8 4. Trends at EU level: BLER rights under pressure ● Counter-actions and proposals from  The European Parliament: multiple calls for a 14 th Directive on cross- border transfer of seat  The ETUC: demand for European minimum standards for employee involvement in Europe alineconchon © etui (2012) Board-level employee representation in Europe and Denmark 8 All the legal forms of company entity at the EU level SE, SCE and pending SPE) must be subject to binding regulations on worker participation in company boards and on information and consultation with worker representatives regarding cross-border issues. Companies that have operations in several countries should be covered by the regulations that entail the best available model for worker participation. ● Paradox of a worker right not attached to workers but to companies as the applicable legal framework:  Is not that of the country where workers habitually carry out their work  But that of the country where the company is registered

9 BLER in Denmark P RELIMINARY FINDINGS OF A SURVEY

10 Who are the respondents? alineconchon © etui (2012) Board-level employee representation in Europe and Denmark 10 Gender 13% 87% Characteristics of individuals Characteristics of the companies in which they sit Age Min. 30 Max. 66 Average: 51 ½ EducationPosition 1V OCATIONAL TRAINING (50%) 2Elementary education (31%) 1B LUE COLLAR (47%) 2Technician (24%) 3Professional (23%) 4White collar (5,5%) 5Manager (0,5%) Medium Large Small Micro 1-9 Extra large >5 000 Size Non-listed Don’t know Listed Listed on the stock exchange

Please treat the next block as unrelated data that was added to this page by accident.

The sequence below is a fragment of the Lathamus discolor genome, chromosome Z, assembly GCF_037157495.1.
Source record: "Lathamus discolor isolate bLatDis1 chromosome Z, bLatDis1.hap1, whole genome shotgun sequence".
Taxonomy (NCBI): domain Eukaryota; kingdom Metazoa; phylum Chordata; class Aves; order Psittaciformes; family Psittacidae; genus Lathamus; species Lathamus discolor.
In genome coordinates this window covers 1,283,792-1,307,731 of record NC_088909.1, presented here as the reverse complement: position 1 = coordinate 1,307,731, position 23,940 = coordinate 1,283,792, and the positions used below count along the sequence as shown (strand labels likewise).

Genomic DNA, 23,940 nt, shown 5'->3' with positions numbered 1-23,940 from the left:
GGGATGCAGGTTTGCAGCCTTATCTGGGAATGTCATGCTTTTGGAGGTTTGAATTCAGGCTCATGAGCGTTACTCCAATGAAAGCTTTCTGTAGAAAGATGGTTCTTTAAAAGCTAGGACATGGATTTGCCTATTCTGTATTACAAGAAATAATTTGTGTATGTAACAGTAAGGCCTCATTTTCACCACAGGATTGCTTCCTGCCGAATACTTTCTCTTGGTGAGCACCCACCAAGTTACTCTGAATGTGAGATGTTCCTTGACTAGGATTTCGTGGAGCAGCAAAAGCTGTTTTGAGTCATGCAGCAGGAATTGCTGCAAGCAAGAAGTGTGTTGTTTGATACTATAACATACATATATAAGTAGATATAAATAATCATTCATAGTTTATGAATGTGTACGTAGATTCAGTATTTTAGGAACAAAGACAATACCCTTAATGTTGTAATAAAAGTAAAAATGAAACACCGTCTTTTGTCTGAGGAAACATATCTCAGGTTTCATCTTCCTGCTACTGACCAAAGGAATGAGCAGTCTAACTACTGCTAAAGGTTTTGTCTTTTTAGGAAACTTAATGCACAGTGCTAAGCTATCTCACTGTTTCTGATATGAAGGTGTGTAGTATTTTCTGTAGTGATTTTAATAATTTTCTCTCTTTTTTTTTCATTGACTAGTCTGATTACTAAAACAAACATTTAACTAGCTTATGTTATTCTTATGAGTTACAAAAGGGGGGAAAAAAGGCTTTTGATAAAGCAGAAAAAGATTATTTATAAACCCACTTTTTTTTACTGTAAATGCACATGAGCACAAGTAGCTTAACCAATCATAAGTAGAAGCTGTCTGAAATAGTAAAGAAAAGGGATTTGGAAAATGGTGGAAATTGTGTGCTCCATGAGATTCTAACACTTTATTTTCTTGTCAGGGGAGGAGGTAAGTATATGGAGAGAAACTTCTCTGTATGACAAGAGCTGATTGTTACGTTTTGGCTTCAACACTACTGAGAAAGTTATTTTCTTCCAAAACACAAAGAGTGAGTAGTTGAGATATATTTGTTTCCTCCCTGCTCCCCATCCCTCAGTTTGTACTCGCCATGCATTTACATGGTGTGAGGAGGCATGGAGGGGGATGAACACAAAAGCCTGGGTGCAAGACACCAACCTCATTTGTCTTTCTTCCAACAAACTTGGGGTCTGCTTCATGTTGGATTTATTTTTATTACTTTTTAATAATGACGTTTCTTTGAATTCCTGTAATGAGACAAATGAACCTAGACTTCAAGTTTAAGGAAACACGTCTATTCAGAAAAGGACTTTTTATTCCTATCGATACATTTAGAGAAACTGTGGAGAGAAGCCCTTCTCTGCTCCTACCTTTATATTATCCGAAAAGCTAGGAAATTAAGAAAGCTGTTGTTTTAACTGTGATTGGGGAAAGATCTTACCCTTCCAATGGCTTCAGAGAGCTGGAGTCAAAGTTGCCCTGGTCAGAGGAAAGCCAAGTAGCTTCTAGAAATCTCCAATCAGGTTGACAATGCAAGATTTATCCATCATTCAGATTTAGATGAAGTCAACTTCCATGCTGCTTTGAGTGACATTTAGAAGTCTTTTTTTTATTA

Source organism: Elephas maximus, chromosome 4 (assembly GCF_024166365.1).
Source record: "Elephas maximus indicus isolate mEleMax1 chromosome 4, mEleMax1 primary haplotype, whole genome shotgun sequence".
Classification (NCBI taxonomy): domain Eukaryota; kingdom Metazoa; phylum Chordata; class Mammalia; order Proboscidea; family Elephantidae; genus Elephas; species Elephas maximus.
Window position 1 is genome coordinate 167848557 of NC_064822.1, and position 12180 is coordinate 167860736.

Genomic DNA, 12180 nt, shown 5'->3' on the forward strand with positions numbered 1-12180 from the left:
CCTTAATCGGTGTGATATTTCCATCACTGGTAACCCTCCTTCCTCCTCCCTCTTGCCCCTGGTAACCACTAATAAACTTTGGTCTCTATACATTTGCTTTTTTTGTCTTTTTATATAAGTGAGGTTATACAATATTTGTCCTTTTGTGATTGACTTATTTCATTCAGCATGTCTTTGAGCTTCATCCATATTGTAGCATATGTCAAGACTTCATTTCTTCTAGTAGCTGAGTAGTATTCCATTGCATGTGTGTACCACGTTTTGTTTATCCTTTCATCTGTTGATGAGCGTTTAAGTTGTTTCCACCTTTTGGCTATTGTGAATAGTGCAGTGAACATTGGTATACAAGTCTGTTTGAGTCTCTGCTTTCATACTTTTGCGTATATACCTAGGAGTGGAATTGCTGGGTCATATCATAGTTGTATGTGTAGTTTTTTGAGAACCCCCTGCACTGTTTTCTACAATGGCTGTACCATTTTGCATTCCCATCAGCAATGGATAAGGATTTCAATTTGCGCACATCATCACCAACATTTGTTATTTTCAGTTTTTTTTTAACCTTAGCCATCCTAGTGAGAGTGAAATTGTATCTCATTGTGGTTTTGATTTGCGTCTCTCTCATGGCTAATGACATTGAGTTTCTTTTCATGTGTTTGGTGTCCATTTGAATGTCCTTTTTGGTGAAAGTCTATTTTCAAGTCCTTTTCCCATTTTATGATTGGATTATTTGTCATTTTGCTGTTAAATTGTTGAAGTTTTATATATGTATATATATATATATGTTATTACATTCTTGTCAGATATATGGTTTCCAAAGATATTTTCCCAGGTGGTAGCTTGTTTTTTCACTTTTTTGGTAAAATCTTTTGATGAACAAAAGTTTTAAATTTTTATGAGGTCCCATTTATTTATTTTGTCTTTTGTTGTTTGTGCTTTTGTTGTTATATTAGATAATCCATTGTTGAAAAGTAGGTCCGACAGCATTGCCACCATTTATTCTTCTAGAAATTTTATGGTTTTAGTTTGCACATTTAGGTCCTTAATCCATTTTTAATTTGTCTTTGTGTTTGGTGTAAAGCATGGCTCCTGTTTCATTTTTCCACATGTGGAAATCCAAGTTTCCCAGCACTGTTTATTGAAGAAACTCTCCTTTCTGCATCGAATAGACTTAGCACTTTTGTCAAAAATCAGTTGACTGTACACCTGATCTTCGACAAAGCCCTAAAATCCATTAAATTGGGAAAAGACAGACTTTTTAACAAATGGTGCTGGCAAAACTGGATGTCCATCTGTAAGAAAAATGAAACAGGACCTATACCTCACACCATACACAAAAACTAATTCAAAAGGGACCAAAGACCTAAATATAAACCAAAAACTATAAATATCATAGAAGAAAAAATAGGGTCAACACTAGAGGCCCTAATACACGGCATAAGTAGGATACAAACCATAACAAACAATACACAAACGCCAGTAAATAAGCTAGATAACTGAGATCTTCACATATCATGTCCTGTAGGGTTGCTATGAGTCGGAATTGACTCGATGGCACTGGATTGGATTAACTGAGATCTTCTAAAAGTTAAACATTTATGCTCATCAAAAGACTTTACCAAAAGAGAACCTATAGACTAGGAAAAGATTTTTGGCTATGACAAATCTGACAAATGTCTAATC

11 What influence on boardrooms decisions? alineconchon © etui (2012) Board-level employee representation in Europe and Denmark 11 Explanation: the running of the board! The majority (53,6%) considers that the main decisions are made outside the board meetings, without employee representatives. The Influence/Power Continuum (inspired by Heller 1971) Information Consultation Influence 30% 22% 52% Joint-decision Control/Co-Management Power 29%19% 48%

12 What interests do BLEReps defend? I NTERESTS % Employees81,8 The company61,4 Shareholders24,2 Trade unions14,1 Local labour market5,6 Wider society4,2 Environment2,8 Other1,4 alineconchon © etui (2012) Board-level employee representation in Europe and Denmark 12 Note: total >100% as figures present the sum of the items placed in ranking position #1 and #2 I NTERESTS % Employees78,5 LT economic return77,5 Environment71 Shareholders56,5 Local community45,5 Trade unions37,5 ETUI survey (2009) Rose/Kvist (2003) Ranking With the exception of “Environment” findings are similar BLEReps defend a stakeholder approach, but not to the detriment of the company (ranked #2) nor of the shareholders (ranked #3 &4)!

13 alineconchon © etui (2012) Board-level employee representation in Europe and Denmark 13 Thank you for your attention! More information to be found at: